Basic Principles of designing Citrix XenApp Environments Part 5
- Published: Thursday, 07 May 2009
This article is part five of an article series about Citrix XenApp design decisions. The starting article can be found here.
Client Connections Architecture & Design
Client Connections Architecture & Design
Often this part is not mentioned in the design and during the implementation many questions are arising on this topic. Be sure to discuss this part with the customer/organization thoroughly how the users will connect to the Citrix Farm.
Discuss the following topics:
- Way of Access
Of course this situation is different in every organization and dependent of the client types. In scenarios where Published Applications are used really differs in comparison with Published Desktop. With Published Applications embedding the applications within the fat client system (start menu, desktop shortcuts) has more importance than a single link to the Published Desktop. Think about the decision between the Program Neighborhood Agent/ Citrix XenApp Client, Web Interface or another method. Also if the farm is reachable from external locations there should be determined how this should be accomplished and the requirements for such access with components in the DMZ. Think of the Citrix Secure Gateway (software), the Citrix Access Gateway or Citrix Advanced Access Control (called CAG advanced).
- Type of ICA/XenApp clients
Beside the decision how the applications will be displayed to the user also the type of ICA/XenApp Client need to be described in the design. Will the organization install the full ICA client (nowadays called Citrix XenApp Plugin for Hosted Applications), the XenApp Client (PNA), (when using the Web Interface) the web client or the java client. After deciding the type of client also describes in the design how the client will be distributed. For example the PNA and XenApp Plug do not provide an automatic installation methodology by Citrix (also requires administrator rights on the device), so this should be deployed using a distribution tool. When using the Citrix Web Interface the web client or java client can be installed automatically on the client without administrator rights.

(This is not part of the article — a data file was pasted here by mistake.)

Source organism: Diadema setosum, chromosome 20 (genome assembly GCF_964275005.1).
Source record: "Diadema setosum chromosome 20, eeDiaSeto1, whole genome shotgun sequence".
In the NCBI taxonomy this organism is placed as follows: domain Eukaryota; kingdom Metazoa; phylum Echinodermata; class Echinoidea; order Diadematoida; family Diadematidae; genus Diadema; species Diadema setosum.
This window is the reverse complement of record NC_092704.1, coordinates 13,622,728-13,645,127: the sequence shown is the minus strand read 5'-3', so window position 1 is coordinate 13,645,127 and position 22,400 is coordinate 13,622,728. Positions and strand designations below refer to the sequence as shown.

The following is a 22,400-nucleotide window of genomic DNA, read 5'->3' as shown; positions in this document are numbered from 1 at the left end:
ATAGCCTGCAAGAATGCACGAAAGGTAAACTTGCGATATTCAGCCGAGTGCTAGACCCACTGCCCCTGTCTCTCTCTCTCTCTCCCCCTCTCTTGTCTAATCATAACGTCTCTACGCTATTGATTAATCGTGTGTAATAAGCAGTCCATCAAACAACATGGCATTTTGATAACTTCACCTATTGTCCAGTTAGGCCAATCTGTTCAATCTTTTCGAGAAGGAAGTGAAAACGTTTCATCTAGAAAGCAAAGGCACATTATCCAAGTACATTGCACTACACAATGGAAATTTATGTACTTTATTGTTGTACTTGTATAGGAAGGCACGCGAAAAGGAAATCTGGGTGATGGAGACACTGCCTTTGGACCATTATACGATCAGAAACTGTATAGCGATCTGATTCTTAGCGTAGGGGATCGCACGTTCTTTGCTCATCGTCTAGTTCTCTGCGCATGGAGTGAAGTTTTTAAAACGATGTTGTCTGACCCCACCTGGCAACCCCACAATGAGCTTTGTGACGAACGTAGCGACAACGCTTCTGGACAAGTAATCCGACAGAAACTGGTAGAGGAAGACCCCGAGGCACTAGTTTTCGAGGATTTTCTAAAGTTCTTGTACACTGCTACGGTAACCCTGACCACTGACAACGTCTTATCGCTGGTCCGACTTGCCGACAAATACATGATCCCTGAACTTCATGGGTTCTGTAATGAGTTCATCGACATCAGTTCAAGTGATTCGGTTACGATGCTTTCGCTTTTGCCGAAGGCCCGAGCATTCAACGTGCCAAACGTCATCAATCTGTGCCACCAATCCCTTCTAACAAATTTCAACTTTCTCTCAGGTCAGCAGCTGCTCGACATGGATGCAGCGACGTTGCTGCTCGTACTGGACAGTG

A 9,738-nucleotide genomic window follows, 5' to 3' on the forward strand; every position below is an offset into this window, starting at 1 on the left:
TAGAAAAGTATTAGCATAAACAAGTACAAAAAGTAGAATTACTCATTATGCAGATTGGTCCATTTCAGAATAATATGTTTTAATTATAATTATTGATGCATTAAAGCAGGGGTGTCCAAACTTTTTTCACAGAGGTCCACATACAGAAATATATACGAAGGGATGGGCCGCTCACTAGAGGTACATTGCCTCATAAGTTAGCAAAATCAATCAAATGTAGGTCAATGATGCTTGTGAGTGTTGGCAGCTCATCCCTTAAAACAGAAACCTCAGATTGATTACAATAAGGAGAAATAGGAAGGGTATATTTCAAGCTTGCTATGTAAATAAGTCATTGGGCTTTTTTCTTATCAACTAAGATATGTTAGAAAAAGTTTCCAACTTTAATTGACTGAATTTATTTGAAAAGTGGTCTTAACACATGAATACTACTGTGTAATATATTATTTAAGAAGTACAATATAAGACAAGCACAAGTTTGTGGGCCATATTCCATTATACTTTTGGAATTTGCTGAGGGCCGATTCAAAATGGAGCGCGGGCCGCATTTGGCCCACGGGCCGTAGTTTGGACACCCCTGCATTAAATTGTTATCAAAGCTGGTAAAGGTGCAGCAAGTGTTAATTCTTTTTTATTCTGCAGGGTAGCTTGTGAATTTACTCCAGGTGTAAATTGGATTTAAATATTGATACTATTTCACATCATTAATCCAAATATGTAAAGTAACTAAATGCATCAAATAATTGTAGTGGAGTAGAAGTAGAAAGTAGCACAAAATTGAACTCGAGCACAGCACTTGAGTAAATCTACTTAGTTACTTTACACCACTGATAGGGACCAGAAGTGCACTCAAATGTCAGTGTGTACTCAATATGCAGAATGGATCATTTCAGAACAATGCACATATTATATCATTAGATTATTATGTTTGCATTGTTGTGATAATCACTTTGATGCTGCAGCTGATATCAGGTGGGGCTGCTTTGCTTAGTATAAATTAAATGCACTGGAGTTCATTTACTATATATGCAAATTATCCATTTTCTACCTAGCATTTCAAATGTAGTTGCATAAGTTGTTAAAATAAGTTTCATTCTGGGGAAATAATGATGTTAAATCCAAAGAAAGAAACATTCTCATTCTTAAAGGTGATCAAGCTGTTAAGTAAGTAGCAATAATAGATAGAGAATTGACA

In most current situations you see that internal the full client or the PNA client will be installed using a distribution methodology also when the Web Interface is used as the method to display the applications to the end-user. For external access the web client is most used, because of better performance and display of the session in comparison with the java client. Current implementations are mainly based on the usage of the PNA client or the Web Interface for displaying the applications to the end-users. For external access the Citrix Access Gateway Advanced (Citrix Advanced Access Control) is the most used options, although Citrix still supports the Citrix Secure Gateway software product.
It also a good thing when to describe a small paragraph about the client it selves especially when using Thin Client. In big projects this will be a separate design document.